As soon as a new Magic: The Gathering set is fully spoiled, those clever folk at DraftSim get to work creating a simulated draft experience lickedy-split, so players can learn the new Limited format, before the cards are even out.
This also lets them collect data on how people draft a new set. More than 20,000 simulated Brothers’ War drafts later, and we can really start to get a feel for the lay of the land, with a clear sense of which cards are popular and which are always left till the very end, like Bounty chocolates mouldering in a box of Celebrations.
The tool’s creator has been kind enough to share their draft data with me, which shows us exactly which cards players are picking highly, and which are being left by the wayside. That lets us form a rough ranking of the best cards in MTG The Brothers’ War.
Here I’m going to go over the top bombs, along with the best commons in each colour according to player picks. Be warned though, we Magic players are like magpies: Somewhat bright, but fickle and attracted to shiny objects. I’ll let you know if I think a card on the list is being overdrafted, and finish up with a few ranking positions that surprised me.
Best bombs in MTG The Brothers’ War
Every single card on this list has an average pick position of 1.000. That basically means if players saw it pack one, pick one, they took it there and then. And looking at these bombs, it’s not hard to see why. Most are at least nominally colourless, and strong in virtually any deck.
A big body that draws cards would be good even if it didn’t spit out tokens to power its card draw ability. Runs away with the game at high speeds.
Versatile, and extremely powerful (duh!) picking Bladecoil Serpent first is bound to impact the rest of your draft as you decide which of three colour pairs to go for – but it would be pretty good even if you were only getting one of its effects.
The new Snapcaster Mage? Arcane Proxy feels like less of a standout bomb than most of the cards on this list, but it’s one of those build-arounds where you barely have to put effort in to make it good, and so 98 out of 98 players first picked it. Certainly it’s a strong card that almost all blue decks will want, and Izzet spells decks will adore it.
Gix, Yawgmoth Praetor
(Technically) the only non-colourless top bomb on this artifact-filled list, it’s easy to see why Gix has done so well. A 3-mana 3/3 that draws cards like it’s going out of style is already fantastic, but Wizards decided that wasn’t busted enough and gave it a game-winning ability on top of all that. My heart goes out to the 138 players who first-picked this in the simulator, and are now surely doomed never to open the real thing.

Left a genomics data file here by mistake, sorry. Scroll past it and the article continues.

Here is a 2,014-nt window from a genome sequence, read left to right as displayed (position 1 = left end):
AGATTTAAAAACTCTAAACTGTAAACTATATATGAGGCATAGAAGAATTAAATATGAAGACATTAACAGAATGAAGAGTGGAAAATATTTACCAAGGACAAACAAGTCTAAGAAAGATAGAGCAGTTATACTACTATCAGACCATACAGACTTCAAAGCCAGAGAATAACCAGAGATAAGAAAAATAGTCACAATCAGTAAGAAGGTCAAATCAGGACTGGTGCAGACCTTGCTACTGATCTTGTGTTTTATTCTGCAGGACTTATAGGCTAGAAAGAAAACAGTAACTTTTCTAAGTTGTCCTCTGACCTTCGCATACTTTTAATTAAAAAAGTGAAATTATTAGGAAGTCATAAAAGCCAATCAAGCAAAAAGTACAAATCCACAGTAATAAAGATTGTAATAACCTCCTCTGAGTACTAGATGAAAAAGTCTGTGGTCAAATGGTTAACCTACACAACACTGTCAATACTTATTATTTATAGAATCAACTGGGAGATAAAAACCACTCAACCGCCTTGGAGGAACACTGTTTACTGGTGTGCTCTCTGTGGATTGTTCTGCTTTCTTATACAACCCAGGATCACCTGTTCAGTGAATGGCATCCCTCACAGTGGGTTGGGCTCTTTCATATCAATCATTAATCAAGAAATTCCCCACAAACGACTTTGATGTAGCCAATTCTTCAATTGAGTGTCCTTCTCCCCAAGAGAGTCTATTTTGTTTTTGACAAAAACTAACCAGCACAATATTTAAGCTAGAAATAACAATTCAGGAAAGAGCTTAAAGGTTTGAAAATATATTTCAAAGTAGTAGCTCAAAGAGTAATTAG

In a world of giant robots, Rootwire Amalgam sets itself apart as the giant-ist: a 15/15 you can attack with on turn five. It’s an amazing payoff for investing in powerstones.
The only retro-frame artifact on the bombs list, Wurmcoil Engine can slot nicely into all but the most aggro of decks, and as a historic card, it’s got some star power behind its name too. A no-brainer of a first pick.
Best Common cards in MTG The Brothers’ War
In most Brothers’ War drafts you won’t get to see any of those cards above. Unless you open them yourself, they’ll be snaffled up long before they get close to you.
Far more impactful and important to bear in mind when approaching your first game, is which bread and butter common cards other players are valuing the highest. Let’s hop to it!
Top Blue Common: Wing Commando
Starting with the lowest-picked top common on the list, Wing Commando narrowly beats the (in my opinion) better option of Weakstone Subjugation, with an average pick position of 4.85. There are definitely times when it’ll be your all-star card, but I can also imagine cutting it from the deck that’s not got many instants.
Top Red Common: Excavation Explosion
With a pick position of 1.9, Red gets a far better top common than Blue (the highest in the set). Good, efficient removal, not much more to say about it.
Top Black Common: Overwhelming Remorse
This unconditional removal spell that exiles is fantastic for a common card, even if it is a bit expensive when your graveyard is empty – its pick position is 2.36, in my view rightly so. It should be noted that Disfigure is very close behind, being the fourth most popular common in the set.
Top White Common: Prison Sentence
Scry 2 bolted rather un-elegantly onto a Pacifism effect makes this the third best common according to players, with a pick position of 2.68.
Top Green Common: Rust Goliath
A Mammoth Spider that could be a 10/10 ain’t a bad card at all, but this card is fourth-picked on average, which seems a little bit high. I think the neat statline may have caused people to overvalue this slightly.
If you’re in green you’re not going to struggle finding a high-end to your deck. I’d likely prioritise good two-drops or removal like Epic Confrontation over this.
Underrated cards in MTG The Brothers’ War
Raze to the Ground – 6.9
It looks like your typical naff artifact removal card, but in this set you’ll always have a decent target, and the first one of these in your deck will kill the best creature on board much of the time. Remember how good enchantment removal was in Kamigawa? Over in white, Disenchant is also sitting somewhat low, at 6.6.
Argothian Sprite – 8.2
This little guy isn’t amazing, but it’s a solid early creature, annoyingly evasive and with a good ability to use your powerstones on in the late-game.
Moment of Defiance – 11.4
A mediocre card, but one that doesn’t deserve to be in the bottom six, just marginally above stuff like fog effects. A three-mana combat trick is a big ask, but this will make a huge difference in a race, and because it cantrips, is going to slot nicely into the UB draw-two archetype.